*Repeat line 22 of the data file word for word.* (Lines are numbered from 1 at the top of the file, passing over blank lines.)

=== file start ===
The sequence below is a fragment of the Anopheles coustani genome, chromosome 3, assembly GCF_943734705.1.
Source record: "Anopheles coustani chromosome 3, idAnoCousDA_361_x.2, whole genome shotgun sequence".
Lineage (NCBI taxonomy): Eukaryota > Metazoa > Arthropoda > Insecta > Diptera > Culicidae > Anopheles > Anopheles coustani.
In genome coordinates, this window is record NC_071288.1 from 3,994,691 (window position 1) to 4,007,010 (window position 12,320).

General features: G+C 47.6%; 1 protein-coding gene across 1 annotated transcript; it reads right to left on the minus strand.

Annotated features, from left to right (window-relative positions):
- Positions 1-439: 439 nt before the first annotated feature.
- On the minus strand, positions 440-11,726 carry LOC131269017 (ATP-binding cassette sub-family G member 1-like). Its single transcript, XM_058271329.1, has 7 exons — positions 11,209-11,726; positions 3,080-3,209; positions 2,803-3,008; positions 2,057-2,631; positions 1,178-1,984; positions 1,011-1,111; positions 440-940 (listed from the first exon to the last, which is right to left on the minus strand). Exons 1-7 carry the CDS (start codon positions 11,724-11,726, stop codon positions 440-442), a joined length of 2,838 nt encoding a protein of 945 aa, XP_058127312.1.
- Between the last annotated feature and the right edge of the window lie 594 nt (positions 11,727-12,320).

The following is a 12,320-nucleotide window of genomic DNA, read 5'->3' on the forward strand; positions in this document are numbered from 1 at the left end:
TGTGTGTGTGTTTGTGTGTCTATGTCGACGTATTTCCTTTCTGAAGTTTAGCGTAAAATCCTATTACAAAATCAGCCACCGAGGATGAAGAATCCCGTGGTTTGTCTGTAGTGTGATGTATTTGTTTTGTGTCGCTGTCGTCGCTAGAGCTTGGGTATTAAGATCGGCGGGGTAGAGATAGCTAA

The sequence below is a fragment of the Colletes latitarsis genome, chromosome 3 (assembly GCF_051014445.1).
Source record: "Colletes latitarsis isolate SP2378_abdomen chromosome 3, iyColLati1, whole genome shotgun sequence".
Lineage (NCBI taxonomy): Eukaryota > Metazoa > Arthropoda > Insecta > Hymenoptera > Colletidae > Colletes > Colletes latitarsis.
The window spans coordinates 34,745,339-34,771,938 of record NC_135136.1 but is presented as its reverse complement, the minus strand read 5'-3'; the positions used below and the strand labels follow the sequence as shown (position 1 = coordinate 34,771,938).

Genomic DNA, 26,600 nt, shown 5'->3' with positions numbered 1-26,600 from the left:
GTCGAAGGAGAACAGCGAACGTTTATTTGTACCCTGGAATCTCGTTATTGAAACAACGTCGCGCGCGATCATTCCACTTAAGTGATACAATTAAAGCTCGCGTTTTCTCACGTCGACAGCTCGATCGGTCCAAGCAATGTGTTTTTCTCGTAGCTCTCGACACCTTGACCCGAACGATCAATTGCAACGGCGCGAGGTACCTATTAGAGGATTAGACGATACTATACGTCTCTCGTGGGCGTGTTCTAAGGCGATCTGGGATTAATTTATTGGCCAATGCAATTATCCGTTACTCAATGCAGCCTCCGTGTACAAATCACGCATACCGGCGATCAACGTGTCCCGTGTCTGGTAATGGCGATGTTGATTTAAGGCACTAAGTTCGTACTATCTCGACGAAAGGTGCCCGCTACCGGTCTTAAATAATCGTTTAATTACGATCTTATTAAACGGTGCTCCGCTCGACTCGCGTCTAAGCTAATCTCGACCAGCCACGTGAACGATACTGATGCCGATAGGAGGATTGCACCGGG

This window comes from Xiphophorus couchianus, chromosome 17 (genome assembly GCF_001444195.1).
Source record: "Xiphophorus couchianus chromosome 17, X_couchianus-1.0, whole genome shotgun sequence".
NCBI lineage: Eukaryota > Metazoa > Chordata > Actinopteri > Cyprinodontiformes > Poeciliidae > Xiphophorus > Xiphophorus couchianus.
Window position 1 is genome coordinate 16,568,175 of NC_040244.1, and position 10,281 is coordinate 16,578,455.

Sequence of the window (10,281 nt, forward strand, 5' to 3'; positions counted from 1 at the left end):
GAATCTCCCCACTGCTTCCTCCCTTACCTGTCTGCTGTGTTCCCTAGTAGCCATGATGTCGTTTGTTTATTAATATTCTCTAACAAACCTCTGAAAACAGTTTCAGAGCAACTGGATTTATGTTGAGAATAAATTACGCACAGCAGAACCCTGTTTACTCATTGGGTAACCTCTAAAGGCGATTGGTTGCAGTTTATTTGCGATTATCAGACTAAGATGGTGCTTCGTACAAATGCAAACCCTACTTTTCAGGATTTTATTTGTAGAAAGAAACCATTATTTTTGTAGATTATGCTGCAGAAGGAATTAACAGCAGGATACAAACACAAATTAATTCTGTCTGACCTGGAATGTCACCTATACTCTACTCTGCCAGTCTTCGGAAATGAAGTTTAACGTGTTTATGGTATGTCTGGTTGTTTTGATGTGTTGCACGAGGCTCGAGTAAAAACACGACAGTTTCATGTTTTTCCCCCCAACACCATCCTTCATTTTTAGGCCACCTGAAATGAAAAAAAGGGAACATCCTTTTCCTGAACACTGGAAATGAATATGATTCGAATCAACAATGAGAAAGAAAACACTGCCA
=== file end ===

Sequence of the window (10,281 nt, forward strand, 5' to 3'; positions counted from 1 at the left end):